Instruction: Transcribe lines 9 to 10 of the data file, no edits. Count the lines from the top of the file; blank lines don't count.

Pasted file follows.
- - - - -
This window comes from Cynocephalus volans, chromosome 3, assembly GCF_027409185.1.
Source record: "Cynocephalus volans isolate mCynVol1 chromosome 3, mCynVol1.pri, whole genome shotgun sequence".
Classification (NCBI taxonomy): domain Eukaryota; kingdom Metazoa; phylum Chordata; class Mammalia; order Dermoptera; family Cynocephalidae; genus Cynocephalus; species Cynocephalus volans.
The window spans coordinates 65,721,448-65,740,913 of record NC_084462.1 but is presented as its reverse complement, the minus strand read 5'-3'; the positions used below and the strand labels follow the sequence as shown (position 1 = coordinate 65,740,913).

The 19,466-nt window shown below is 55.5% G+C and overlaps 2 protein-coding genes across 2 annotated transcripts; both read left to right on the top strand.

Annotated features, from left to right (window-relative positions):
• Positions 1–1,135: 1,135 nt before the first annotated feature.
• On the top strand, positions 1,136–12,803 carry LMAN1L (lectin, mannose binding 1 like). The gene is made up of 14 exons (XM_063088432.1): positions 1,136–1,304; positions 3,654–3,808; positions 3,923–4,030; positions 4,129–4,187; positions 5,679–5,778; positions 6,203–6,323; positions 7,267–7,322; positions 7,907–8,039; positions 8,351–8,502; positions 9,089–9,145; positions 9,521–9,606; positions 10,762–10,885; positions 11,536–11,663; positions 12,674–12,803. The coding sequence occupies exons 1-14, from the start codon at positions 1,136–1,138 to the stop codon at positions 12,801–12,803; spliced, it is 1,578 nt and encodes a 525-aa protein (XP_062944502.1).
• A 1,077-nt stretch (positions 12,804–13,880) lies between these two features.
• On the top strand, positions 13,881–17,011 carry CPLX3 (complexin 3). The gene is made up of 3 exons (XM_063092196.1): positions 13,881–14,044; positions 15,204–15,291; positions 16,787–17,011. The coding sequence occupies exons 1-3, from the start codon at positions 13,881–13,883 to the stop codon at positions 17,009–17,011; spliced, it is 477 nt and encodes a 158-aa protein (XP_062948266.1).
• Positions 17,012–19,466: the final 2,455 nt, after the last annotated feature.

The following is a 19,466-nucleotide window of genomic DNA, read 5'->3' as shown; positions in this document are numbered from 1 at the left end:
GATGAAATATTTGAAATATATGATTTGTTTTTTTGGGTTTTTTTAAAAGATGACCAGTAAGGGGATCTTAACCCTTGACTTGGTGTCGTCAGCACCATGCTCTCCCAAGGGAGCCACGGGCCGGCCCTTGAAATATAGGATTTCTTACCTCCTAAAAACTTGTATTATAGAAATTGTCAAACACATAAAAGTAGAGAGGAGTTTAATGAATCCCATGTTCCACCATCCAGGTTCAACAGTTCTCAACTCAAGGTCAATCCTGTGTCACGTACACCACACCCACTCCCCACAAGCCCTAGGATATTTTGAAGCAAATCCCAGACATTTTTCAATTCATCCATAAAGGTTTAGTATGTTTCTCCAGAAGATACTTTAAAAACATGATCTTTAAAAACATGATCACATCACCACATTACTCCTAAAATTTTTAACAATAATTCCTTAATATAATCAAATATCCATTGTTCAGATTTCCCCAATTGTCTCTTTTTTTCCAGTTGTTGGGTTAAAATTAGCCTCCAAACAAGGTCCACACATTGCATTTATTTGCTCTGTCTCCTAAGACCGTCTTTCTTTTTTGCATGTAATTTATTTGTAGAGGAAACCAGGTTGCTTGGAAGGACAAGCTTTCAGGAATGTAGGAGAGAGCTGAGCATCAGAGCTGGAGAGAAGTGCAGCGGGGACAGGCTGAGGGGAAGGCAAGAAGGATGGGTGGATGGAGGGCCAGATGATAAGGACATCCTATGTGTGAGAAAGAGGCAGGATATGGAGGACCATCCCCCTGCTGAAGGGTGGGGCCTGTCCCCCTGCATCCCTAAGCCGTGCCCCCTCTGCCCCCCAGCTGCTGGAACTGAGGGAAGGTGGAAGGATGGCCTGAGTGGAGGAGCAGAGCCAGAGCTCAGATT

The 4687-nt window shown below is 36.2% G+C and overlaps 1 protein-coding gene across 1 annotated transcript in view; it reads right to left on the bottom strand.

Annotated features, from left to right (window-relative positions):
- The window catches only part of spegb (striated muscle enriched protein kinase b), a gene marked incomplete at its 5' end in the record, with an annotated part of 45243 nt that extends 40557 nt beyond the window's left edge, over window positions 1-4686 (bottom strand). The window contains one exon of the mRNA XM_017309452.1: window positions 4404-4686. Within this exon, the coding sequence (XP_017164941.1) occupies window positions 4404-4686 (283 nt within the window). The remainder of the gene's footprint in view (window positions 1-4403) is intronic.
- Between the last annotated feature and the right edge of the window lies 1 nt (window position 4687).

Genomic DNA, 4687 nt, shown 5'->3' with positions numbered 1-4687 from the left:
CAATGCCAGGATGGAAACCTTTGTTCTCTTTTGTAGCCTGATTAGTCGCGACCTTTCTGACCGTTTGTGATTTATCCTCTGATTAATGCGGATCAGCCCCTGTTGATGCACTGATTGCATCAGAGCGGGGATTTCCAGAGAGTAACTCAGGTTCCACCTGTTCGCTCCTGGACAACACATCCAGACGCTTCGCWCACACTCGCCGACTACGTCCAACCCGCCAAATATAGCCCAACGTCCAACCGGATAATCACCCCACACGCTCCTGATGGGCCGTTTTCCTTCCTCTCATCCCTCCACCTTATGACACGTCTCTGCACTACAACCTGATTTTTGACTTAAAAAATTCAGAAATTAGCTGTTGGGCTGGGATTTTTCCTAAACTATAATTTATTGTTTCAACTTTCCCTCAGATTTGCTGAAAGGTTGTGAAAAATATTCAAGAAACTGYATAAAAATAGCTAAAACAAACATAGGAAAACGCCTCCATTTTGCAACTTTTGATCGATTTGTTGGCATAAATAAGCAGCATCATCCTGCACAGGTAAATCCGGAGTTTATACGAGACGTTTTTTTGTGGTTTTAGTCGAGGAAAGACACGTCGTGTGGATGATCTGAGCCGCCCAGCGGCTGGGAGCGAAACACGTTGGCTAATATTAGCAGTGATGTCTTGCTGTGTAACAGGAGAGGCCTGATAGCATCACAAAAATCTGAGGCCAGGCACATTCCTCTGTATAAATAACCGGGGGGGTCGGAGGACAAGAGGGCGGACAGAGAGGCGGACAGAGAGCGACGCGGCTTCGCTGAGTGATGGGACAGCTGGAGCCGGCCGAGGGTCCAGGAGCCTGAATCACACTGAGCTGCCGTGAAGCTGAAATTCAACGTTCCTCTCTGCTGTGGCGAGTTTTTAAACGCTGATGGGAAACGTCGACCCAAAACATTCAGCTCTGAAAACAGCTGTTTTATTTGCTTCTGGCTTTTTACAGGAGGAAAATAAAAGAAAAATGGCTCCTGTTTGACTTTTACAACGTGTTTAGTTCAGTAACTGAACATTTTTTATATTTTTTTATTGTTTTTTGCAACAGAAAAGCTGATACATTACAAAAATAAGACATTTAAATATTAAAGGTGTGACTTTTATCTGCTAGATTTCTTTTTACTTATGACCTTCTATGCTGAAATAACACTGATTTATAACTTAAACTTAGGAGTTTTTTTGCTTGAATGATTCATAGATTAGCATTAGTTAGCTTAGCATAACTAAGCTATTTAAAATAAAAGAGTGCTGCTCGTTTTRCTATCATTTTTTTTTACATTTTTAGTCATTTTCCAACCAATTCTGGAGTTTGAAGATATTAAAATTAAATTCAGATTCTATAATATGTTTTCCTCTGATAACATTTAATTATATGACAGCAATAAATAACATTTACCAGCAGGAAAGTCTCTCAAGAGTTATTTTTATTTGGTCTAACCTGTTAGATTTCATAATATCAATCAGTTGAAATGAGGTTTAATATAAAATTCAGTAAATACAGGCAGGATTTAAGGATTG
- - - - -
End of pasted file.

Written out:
• A 1,077-nt stretch (positions 12,804–13,880) lies between these two features.
• On the top strand, positions 13,881–17,011 carry CPLX3 (complexin 3). The gene is made up of 3 exons (XM_063092196.1): positions 13,881–14,044; positions 15,204–15,291; positions 16,787–17,011. The coding sequence occupies exons 1-3, from the start codon at positions 13,881–13,883 to the stop codon at positions 17,009–17,011; spliced, it is 477 nt and encodes a 158-aa protein (XP_062948266.1).